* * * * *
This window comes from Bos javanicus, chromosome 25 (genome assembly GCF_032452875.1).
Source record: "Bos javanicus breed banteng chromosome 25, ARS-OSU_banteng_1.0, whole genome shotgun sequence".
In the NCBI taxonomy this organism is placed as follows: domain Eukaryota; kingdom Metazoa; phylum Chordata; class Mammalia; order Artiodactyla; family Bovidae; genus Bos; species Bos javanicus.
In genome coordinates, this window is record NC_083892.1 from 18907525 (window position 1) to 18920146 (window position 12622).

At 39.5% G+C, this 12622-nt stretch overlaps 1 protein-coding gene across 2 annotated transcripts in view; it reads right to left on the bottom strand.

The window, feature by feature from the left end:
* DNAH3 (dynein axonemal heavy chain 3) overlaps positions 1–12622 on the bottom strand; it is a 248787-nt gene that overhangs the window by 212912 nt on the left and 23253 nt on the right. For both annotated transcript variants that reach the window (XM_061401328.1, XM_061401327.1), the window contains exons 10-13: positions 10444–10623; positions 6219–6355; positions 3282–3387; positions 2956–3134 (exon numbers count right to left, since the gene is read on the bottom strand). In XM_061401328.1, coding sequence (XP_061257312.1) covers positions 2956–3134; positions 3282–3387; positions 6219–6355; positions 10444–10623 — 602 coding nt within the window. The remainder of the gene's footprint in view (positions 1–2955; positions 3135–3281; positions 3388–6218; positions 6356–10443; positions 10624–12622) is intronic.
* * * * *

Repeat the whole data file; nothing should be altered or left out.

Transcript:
This window comes from Bos javanicus, chromosome 25 (genome assembly GCF_032452875.1).
Source record: "Bos javanicus breed banteng chromosome 25, ARS-OSU_banteng_1.0, whole genome shotgun sequence".
In the NCBI taxonomy this organism is placed as follows: domain Eukaryota; kingdom Metazoa; phylum Chordata; class Mammalia; order Artiodactyla; family Bovidae; genus Bos; species Bos javanicus.
In genome coordinates, this window is record NC_083892.1 from 18907525 (window position 1) to 18920146 (window position 12622).

At 39.5% G+C, this 12622-nt stretch overlaps 1 protein-coding gene across 2 annotated transcripts in view; it reads right to left on the bottom strand.

The window, feature by feature from the left end:
* DNAH3 (dynein axonemal heavy chain 3) overlaps positions 1–12622 on the bottom strand; it is a 248787-nt gene that overhangs the window by 212912 nt on the left and 23253 nt on the right. For both annotated transcript variants that reach the window (XM_061401328.1, XM_061401327.1), the window contains exons 10-13: positions 10444–10623; positions 6219–6355; positions 3282–3387; positions 2956–3134 (exon numbers count right to left, since the gene is read on the bottom strand). In XM_061401328.1, coding sequence (XP_061257312.1) covers positions 2956–3134; positions 3282–3387; positions 6219–6355; positions 10444–10623 — 602 coding nt within the window. The remainder of the gene's footprint in view (positions 1–2955; positions 3135–3281; positions 3388–6218; positions 6356–10443; positions 10624–12622) is intronic.